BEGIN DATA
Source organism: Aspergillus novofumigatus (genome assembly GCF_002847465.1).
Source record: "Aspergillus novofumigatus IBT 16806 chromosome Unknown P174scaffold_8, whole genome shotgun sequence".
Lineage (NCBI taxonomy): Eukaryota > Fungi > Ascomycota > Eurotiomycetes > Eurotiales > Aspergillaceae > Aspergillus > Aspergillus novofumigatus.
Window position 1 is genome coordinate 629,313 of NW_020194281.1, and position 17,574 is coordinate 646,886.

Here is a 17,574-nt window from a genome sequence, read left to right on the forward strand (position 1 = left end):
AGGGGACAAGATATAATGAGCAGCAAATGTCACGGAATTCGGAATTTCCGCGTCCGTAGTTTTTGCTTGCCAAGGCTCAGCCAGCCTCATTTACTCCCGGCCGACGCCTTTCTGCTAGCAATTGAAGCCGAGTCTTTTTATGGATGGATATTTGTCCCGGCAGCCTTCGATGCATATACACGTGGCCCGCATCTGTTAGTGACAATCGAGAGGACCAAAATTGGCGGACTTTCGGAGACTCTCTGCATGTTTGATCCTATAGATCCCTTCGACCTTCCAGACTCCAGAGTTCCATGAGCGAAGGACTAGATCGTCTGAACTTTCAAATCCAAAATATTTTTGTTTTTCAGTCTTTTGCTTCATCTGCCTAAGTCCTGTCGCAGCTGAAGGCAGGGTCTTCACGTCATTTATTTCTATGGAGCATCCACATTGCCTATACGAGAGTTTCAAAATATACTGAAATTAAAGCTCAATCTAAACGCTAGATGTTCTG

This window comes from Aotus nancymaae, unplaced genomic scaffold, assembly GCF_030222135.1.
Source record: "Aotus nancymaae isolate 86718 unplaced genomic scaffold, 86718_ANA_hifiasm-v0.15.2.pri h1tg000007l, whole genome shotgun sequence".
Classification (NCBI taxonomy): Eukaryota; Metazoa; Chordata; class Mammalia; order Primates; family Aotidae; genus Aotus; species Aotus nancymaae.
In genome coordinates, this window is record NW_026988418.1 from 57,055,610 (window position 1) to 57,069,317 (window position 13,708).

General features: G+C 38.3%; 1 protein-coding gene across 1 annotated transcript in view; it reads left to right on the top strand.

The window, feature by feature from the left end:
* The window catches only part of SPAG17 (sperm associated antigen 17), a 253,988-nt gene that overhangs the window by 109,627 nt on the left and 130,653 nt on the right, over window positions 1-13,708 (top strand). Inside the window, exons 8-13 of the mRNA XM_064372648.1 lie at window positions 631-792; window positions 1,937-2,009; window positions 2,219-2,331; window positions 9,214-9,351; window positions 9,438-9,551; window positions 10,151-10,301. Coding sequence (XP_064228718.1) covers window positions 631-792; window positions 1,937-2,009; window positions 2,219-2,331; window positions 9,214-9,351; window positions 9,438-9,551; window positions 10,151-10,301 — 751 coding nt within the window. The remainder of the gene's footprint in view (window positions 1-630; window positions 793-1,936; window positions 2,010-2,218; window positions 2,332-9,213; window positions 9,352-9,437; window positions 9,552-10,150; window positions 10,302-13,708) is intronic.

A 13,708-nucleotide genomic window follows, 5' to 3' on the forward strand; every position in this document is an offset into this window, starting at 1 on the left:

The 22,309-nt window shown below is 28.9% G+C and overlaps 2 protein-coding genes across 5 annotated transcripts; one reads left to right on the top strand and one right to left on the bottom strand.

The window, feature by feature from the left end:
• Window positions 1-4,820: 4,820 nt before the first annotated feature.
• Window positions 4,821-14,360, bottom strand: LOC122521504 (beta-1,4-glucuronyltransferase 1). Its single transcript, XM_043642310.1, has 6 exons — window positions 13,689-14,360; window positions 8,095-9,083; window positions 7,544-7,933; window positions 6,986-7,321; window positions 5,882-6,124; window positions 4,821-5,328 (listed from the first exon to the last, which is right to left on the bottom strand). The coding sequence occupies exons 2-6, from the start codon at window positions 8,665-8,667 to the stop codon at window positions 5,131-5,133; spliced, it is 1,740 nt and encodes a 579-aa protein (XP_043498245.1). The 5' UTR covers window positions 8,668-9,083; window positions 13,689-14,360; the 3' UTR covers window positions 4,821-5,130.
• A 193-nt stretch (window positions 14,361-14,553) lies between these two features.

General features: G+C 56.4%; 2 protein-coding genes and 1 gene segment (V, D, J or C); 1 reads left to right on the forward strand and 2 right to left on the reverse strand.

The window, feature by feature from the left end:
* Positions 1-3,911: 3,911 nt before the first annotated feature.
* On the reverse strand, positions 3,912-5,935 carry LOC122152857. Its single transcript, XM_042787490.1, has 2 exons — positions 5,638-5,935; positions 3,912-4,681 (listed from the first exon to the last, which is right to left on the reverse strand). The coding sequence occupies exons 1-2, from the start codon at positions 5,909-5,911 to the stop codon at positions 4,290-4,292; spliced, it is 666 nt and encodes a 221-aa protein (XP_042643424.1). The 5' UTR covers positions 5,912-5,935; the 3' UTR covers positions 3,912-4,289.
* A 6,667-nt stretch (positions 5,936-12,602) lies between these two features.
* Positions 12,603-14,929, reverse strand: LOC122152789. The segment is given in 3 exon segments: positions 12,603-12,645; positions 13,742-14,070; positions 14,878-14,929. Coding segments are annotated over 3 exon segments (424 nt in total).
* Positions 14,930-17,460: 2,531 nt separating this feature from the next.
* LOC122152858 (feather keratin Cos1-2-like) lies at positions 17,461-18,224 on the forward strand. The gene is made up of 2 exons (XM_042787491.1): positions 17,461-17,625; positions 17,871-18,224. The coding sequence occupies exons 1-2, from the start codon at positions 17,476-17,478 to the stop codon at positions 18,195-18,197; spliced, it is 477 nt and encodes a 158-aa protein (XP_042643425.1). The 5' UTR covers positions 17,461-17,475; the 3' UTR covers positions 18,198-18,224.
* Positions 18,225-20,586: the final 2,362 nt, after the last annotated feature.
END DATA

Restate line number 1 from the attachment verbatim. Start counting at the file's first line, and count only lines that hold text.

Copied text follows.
Source organism: Aspergillus novofumigatus (genome assembly GCF_002847465.1).